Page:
Clearly, our SVP of Operations failed. He was nearing the end of his career and had not invested any time in understanding PSM regulations, nor did he exhibit much curiosity during the meeting in knowing what the status of our facilities was relative to these new legal requirements. It is a classic example of how leaders cannot do “good” if they do not know (or don’t particularly care to know) what “good” looks like.
But our SVP of Operations was not the only leader in the room that day who failed. Another was our VP of SH&EA. He knew what needed to be done to improve our plant safety, but chose not to request the necessary resources to protect himself. My GC also failed. He had the clout to persuade his fellow senior executive to take action, but chose not to for reasons he never disclosed to me. Jane and her boss, who were present at the meeting, also failed to lead effectively that day. I found out later that they were under a gag order by their boss who commanded them not to say anything. Nevertheless, they owed it to our workers and others who could be harmed by our hazardous operations to help the company leadership know what was really going on. But the leadership failure that haunts me the most is my own.
At that time, and for years afterward, I blamed others for our failure to do what was right and viewed myself as a quixotic figure who at least “fought the good fight.” But, upon reflection, I can see more clearly that even though I knew the “good,” wanted the “good” and chose to pursue the “good,” I fell short as a leader because I failed to secure the “good.”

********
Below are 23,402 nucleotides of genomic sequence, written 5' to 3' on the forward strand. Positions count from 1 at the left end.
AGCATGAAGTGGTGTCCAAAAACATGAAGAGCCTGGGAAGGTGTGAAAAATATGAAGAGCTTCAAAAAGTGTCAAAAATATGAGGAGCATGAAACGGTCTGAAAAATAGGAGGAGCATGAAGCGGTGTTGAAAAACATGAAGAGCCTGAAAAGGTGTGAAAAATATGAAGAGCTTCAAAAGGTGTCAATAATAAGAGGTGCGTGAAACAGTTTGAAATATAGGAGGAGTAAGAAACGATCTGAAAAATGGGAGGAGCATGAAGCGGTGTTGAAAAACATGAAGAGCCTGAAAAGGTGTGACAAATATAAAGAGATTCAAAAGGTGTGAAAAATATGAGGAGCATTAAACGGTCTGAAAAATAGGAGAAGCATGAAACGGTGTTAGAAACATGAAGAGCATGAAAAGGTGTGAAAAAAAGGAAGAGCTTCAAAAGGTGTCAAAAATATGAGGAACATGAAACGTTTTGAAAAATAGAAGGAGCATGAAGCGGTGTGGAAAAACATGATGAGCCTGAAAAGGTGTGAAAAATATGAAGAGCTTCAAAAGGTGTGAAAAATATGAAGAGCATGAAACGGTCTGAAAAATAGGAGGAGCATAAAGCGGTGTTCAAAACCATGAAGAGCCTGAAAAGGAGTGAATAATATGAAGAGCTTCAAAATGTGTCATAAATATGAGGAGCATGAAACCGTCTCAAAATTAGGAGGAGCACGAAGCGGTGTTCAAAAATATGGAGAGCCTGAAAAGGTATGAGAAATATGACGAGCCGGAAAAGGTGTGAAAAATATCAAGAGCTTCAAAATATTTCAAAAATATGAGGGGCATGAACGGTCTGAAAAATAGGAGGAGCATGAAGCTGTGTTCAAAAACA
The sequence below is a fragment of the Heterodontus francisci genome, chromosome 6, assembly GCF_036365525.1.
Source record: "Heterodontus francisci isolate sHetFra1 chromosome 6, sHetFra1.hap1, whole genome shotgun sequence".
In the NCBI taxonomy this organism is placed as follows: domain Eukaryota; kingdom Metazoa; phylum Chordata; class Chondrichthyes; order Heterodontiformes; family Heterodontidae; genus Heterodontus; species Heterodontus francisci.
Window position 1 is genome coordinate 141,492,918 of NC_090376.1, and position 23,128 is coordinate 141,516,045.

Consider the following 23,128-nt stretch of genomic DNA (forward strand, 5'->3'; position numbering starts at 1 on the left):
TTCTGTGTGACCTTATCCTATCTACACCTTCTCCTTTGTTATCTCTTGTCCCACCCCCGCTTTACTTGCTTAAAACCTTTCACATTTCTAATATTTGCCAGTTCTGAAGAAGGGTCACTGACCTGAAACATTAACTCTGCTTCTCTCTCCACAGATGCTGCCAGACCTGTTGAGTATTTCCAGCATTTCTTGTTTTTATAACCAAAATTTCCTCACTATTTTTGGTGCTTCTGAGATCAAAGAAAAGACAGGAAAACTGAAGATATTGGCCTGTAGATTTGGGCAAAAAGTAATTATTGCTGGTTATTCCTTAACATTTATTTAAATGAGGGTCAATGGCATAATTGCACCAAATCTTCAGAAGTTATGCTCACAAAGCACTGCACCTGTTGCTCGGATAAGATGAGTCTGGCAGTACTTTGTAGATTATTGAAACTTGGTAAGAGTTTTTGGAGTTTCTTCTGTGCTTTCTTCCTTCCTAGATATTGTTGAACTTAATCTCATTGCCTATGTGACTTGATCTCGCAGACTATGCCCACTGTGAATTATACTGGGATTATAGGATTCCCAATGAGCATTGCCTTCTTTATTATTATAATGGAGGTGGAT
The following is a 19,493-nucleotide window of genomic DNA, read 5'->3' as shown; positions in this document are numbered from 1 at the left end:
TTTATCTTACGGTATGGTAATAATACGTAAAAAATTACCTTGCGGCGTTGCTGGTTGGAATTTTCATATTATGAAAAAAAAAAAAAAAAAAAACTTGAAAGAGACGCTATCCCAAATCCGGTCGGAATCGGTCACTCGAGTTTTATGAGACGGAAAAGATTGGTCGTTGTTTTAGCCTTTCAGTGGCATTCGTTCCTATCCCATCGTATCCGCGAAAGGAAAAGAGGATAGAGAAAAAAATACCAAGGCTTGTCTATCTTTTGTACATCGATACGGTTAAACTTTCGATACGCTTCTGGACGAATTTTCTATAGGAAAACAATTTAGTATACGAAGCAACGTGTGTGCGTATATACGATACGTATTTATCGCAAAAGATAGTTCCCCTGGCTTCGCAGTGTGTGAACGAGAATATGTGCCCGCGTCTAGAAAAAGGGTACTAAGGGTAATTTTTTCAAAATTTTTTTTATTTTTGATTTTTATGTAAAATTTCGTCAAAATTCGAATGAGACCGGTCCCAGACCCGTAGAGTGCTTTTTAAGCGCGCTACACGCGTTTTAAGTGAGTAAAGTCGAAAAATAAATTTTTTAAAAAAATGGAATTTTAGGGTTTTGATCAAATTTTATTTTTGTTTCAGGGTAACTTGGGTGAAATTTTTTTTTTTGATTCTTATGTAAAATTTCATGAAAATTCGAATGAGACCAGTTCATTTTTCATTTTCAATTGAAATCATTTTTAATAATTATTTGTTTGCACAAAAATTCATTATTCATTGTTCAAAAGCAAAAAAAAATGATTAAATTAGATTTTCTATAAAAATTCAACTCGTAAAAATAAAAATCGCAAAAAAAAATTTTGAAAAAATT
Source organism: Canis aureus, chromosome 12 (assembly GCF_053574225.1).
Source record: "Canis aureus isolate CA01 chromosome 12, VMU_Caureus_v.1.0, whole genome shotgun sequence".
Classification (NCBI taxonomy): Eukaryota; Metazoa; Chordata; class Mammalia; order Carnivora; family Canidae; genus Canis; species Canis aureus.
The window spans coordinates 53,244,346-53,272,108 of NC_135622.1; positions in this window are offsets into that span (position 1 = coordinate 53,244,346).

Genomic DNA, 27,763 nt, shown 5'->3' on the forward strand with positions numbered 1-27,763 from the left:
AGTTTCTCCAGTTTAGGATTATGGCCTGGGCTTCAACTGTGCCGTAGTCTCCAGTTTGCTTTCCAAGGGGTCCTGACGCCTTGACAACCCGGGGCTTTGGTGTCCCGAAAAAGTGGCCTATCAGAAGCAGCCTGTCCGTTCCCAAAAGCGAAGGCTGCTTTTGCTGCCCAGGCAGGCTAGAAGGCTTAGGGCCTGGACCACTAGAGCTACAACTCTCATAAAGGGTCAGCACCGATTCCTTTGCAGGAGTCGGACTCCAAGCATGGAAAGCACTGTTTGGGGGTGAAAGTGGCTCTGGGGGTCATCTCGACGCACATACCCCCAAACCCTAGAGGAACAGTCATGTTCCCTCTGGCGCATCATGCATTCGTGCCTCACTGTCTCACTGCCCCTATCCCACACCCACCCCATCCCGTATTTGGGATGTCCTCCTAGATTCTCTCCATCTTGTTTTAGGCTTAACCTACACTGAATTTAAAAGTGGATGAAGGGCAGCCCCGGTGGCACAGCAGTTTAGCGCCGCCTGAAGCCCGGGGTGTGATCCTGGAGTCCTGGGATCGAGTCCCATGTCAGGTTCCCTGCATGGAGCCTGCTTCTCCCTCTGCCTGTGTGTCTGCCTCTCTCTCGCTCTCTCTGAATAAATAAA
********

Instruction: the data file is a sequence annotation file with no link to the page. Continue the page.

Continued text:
Looking back now, I can see how foolish I was to charge headlong into “battle” without realizing the likely resistance I would encounter. Hindsight is 20/20, but it should have been apparent to me that hauling the VP of SH&EA in front of his boss with the object of strong arming him to admit fault and alter course was doomed to failure. At the time, I lacked both the savvy and the courage to do the hard, behind-the-scenes work to collaborate with the VP of SH&EA on a joint plan to head us in the right direction. I also failed to do the legwork necessary to gather specific details regarding the shortcomings at each and every plant. Had I taken the time to do so, I would have had the ammunition needed to provide a much better briefing to our SVP of Operations and to my GC.
The circumstances I encountered in 1995 are not uncommon for corporate counsel. For our lot, these are daily occurrences. So my hope is that sharing my leadership failure will provide you some insight into how you might avoid making the same kind of mistake. If you want to be a strong ethical leader, knowing, wanting and choosing to pursue the right thing are not good enough. You need to also invest the energy necessary to implement a realistic plan to get it done.